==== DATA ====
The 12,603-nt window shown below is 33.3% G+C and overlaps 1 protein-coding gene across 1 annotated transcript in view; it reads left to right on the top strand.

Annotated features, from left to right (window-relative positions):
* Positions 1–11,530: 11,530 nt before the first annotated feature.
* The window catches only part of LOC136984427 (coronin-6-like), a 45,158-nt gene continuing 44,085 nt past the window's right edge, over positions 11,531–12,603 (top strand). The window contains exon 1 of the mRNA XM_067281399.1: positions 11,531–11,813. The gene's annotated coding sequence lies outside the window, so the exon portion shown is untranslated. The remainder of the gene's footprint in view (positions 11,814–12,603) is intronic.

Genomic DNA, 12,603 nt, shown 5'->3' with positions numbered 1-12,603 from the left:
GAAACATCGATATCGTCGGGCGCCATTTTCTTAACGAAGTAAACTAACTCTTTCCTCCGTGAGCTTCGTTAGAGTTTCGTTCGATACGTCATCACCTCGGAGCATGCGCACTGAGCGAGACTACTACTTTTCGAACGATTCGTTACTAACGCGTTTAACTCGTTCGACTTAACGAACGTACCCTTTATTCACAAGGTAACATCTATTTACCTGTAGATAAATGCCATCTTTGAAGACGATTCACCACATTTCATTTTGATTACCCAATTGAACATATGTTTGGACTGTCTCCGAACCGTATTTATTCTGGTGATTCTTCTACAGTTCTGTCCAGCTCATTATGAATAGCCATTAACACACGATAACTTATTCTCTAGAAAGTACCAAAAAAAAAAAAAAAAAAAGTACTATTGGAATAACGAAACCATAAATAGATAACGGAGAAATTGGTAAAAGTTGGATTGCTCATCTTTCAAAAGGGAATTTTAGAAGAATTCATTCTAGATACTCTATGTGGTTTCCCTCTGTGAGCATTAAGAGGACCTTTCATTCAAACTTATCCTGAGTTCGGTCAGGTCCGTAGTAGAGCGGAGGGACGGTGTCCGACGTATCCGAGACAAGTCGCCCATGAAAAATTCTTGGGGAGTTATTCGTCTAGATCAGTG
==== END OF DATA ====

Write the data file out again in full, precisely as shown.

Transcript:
The 12,603-nt window shown below is 33.3% G+C and overlaps 1 protein-coding gene across 1 annotated transcript in view; it reads left to right on the top strand.

Annotated features, from left to right (window-relative positions):
* Positions 1–11,530: 11,530 nt before the first annotated feature.
* The window catches only part of LOC136984427 (coronin-6-like), a 45,158-nt gene continuing 44,085 nt past the window's right edge, over positions 11,531–12,603 (top strand). The window contains exon 1 of the mRNA XM_067281399.1: positions 11,531–11,813. The gene's annotated coding sequence lies outside the window, so the exon portion shown is untranslated. The remainder of the gene's footprint in view (positions 11,814–12,603) is intronic.

Genomic DNA, 12,603 nt, shown 5'->3' with positions numbered 1-12,603 from the left:
GAAACATCGATATCGTCGGGCGCCATTTTCTTAACGAAGTAAACTAACTCTTTCCTCCGTGAGCTTCGTTAGAGTTTCGTTCGATACGTCATCACCTCGGAGCATGCGCACTGAGCGAGACTACTACTTTTCGAACGATTCGTTACTAACGCGTTTAACTCGTTCGACTTAACGAACGTACCCTTTATTCACAAGGTAACATCTATTTACCTGTAGATAAATGCCATCTTTGAAGACGATTCACCACATTTCATTTTGATTACCCAATTGAACATATGTTTGGACTGTCTCCGAACCGTATTTATTCTGGTGATTCTTCTACAGTTCTGTCCAGCTCATTATGAATAGCCATTAACACACGATAACTTATTCTCTAGAAAGTACCAAAAAAAAAAAAAAAAAAAGTACTATTGGAATAACGAAACCATAAATAGATAACGGAGAAATTGGTAAAAGTTGGATTGCTCATCTTTCAAAAGGGAATTTTAGAAGAATTCATTCTAGATACTCTATGTGGTTTCCCTCTGTGAGCATTAAGAGGACCTTTCATTCAAACTTATCCTGAGTTCGGTCAGGTCCGTAGTAGAGCGGAGGGACGGTGTCCGACGTATCCGAGACAAGTCGCCCATGAAAAATTCTTGGGGAGTTATTCGTCTAGATCAGTG